The Chair suggests that inasmuch as this subject is to be the text of the paper to be presented to the Association this evening, when the entire evening will be devoted to the reading of the paper and its discussion, that in fairness to a long list of committees who have reports to make, the consideration of the remaining part of this report should be deferred. The Chair hearing no objection, it is so ordered.
The Committee on Judicial Administration and Remedial Procedure.
H. D. Estabrook, of New York:
There was referred to the Committee on Judicial Administration and Remedial Procedure, at the last session of the Association, a resolution offered by Joseph B. David, of Illinois, to amend section 1033 of the Revised Statutes of the United States by adding thereto the following words:
"When any person is indicted for any criminal offence or against whom has been filed an information charging a crime or misdemeanor, a copy of the indictment or information shall be furnished him, without cost, at the time of or before his arraignment or before he is called on to plead to such indictment or information, and the names and addresses of the witnesses appearing before the Grand Jury, in case of an indictment, shall be endorsed on the back of such indictment, and, in case of an information, the names and addresses of the witnesses, so far as known to the district attorney at the time of the filing of such information, shall be endorsed on the back thereof. Every person charged with a criminal offence other than capital shall be furnished with a list of the jury and witnesses to be produced on the trial, so far as the same may be known to the district attorney, at least one entire day before trial."
The committee recommends the adoption of this resolution and for the following reasons: It is obvious that the object is to give to a person a reasonable opportunity to consider the specifications of the charge, the sources from which the charge emanates, in order that he may judge of the expediency of pleading guilty or standing trial, or of challenging jurors who may be prejudiced against him. The committee does not think that there should be any monopoly of these privileges to any class of criminals. It does not believe that the law itself should recognize an aristocracy of crime, and is rather of the opinion that the phrase "equality is equity" is something more than the maxim of a chancellor, and stands in this country for a political principle. The committee recommends that this doctrine be extended to all classes of criminals.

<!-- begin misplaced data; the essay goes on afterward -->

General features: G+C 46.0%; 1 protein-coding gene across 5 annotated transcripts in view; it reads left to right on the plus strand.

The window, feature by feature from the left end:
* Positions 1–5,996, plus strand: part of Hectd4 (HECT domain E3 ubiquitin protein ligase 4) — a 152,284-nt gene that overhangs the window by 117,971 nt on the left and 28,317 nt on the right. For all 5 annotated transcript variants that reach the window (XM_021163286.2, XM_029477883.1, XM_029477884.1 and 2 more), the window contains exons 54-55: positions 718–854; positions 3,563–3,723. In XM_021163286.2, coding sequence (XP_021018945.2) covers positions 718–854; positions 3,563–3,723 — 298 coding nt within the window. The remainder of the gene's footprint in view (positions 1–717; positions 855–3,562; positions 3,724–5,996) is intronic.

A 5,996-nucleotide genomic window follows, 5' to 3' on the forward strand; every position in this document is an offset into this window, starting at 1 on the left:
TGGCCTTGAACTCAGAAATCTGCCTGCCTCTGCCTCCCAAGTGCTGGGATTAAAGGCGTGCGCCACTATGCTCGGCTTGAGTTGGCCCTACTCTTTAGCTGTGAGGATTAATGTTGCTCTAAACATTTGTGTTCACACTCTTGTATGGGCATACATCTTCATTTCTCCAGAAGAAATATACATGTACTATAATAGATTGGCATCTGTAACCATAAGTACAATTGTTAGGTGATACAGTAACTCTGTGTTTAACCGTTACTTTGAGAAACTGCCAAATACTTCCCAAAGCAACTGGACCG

The report was adopted.
(See Report in Appendix, page 471.)
The Committee on Legal Education and Admission to the Bar.
Henry Wade Rogers, of Connecticut:
There were no questions submitted to the committee for consideration. A report has been prepared, but not printed owing to the fact that it asks no action by the Association.
I desire to say, however, that in February the committee sent a letter to the President of the Carnegie Foundation for the Advancement of Teaching suggesting to it that the Foundation should institute an investigation into the subject of legal education and admission to the Bar. Members may recall that in 1910 the Carnegie Foundation instituted an inquiry into the subject of Medical Education in the United States and in Canada, and submitted a most notable report which has had a very widespread influence not only in the United States but in Canada. That investigation extended over a period of more than a year, and it cost something over $50,000. Now this Association has no such sum of money which can be expended in making a similar investigation. Neither has the committee time to devote to such an investigation. Therefore it addressed this letter to the President of the Carnegie Foundation, expressing the hope that the investigation be made. I am glad to say that the request met with a hearty response, and that the Foundation has agreed to enter upon the investigation-indeed, that it has already entered upon it, and that it will extend over a period of a year. I have no doubt it will be most notable in its results.
The committee asks for no action by the Association at this time. I will simply ask permission that the report be accepted without reading.
Alton B. Parker, of New York:
In view of the oral report just submitted, I offer the following resolution
Is it with reference to the report?
Alton B. Parker, of New York:
To the report that has been read; yes, sir.